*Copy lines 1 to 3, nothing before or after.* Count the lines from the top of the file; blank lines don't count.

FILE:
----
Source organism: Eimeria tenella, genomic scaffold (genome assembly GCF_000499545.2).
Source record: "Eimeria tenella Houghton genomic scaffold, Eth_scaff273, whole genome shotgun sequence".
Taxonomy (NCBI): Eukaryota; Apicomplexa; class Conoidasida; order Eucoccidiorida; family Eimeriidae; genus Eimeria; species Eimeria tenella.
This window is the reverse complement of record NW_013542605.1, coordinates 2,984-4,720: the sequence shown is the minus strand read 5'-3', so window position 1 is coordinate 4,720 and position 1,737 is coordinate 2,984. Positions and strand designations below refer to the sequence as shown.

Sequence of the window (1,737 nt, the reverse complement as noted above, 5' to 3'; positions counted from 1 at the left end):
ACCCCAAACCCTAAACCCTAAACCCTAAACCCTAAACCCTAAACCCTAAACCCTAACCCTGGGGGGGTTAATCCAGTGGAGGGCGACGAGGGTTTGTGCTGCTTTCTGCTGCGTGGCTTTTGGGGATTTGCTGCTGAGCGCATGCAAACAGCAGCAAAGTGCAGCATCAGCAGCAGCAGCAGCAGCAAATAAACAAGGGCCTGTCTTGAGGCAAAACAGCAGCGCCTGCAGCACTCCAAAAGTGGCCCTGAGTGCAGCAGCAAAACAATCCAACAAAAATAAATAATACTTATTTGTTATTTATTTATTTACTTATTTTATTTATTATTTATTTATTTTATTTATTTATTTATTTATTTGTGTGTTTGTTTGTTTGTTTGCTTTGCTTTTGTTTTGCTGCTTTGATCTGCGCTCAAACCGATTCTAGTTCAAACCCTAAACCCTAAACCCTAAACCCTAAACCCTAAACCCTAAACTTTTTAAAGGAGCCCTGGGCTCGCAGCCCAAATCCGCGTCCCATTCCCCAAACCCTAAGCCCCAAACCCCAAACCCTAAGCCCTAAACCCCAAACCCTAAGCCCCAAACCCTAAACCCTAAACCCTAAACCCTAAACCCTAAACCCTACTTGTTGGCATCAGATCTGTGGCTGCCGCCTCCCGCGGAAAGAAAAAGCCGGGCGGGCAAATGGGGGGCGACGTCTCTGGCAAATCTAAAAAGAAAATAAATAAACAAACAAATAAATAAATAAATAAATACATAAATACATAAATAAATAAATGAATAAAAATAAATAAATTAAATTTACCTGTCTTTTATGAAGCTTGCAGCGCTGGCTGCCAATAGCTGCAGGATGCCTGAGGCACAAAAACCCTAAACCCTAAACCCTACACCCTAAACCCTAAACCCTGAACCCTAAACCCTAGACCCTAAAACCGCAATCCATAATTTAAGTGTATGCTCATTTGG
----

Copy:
Source organism: Eimeria tenella, genomic scaffold (genome assembly GCF_000499545.2).
Source record: "Eimeria tenella Houghton genomic scaffold, Eth_scaff273, whole genome shotgun sequence".
Taxonomy (NCBI): Eukaryota; Apicomplexa; class Conoidasida; order Eucoccidiorida; family Eimeriidae; genus Eimeria; species Eimeria tenella.